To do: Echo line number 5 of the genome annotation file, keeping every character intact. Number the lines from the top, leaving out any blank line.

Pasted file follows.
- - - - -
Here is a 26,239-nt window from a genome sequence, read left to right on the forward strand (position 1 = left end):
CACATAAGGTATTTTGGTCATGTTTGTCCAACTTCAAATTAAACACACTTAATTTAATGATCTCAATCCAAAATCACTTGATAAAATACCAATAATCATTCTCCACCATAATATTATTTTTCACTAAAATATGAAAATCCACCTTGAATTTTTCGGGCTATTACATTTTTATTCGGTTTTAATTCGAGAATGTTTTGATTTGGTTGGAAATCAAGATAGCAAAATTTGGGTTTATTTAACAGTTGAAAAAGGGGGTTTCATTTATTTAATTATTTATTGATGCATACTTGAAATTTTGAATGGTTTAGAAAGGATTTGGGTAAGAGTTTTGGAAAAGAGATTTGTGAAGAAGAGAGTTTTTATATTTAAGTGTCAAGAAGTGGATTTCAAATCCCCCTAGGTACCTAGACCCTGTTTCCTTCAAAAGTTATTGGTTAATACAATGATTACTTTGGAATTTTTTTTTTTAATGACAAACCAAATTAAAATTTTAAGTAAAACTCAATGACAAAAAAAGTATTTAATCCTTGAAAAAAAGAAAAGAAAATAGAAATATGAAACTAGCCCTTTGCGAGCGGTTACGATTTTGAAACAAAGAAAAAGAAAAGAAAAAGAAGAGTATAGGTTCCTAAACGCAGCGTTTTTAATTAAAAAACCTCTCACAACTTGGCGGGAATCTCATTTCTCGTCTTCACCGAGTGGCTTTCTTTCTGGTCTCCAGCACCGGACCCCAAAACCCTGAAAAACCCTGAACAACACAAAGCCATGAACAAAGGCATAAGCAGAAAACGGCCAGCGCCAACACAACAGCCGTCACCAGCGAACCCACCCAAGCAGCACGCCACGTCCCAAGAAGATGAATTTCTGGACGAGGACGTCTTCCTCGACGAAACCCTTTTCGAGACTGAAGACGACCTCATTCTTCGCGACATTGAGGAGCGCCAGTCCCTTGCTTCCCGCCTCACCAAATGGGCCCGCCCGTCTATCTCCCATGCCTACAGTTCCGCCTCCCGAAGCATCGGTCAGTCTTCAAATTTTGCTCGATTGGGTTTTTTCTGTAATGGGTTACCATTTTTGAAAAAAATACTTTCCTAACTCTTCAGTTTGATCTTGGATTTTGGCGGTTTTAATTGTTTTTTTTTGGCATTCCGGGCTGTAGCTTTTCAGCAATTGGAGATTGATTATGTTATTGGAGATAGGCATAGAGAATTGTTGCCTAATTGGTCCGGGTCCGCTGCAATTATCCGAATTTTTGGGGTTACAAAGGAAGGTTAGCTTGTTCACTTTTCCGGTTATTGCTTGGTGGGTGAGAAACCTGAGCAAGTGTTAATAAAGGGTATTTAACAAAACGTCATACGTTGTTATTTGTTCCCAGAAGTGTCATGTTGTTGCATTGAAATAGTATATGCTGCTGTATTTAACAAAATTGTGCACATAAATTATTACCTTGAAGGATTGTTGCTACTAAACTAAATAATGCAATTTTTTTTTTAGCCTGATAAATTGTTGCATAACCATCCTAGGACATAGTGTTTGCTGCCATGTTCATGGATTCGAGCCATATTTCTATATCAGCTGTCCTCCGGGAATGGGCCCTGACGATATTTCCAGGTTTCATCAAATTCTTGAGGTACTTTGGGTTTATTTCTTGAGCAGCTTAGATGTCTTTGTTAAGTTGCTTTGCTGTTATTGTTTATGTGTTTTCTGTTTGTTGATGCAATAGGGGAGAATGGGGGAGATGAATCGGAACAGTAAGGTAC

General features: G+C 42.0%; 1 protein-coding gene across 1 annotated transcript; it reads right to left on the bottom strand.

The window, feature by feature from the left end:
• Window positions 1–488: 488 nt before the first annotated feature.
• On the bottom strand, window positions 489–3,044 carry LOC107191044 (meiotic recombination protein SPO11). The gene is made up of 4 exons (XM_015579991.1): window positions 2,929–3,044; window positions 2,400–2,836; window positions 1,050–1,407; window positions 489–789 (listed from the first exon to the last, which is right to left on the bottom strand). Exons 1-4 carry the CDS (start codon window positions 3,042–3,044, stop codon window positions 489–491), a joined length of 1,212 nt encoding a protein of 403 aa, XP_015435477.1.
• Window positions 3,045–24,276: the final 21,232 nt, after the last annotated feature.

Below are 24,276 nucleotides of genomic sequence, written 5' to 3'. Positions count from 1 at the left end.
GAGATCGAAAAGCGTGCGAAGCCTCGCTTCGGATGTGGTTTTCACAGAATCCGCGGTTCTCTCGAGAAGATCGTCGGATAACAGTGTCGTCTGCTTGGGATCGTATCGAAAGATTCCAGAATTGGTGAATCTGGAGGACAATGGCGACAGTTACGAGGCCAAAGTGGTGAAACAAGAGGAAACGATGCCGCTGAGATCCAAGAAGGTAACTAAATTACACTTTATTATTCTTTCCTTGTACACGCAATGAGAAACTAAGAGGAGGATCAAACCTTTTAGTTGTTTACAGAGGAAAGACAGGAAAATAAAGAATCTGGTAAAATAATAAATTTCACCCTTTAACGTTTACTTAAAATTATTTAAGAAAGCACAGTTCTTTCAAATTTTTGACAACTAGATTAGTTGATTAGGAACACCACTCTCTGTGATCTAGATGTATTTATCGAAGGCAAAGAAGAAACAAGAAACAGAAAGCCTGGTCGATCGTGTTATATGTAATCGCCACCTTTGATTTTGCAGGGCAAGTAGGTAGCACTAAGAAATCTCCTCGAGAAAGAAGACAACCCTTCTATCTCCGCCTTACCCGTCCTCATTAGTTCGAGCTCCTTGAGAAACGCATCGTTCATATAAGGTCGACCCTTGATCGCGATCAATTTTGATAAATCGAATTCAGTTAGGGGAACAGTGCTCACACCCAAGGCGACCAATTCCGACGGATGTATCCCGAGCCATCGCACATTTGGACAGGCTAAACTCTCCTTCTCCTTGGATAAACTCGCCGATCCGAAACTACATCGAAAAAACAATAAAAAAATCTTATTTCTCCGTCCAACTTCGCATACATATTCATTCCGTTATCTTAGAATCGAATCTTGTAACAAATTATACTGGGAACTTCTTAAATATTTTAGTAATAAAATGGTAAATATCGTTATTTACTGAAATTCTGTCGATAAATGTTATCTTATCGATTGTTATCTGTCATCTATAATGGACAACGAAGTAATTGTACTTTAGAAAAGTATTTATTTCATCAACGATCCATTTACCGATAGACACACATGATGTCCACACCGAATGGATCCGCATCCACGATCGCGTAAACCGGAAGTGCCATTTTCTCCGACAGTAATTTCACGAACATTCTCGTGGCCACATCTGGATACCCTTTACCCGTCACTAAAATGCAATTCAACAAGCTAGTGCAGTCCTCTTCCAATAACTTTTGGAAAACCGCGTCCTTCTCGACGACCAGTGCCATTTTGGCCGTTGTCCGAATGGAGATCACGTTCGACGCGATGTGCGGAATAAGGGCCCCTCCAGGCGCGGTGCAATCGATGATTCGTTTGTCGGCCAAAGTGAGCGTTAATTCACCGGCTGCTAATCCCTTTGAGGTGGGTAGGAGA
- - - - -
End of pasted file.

• Window positions 1–488: 488 nt before the first annotated feature.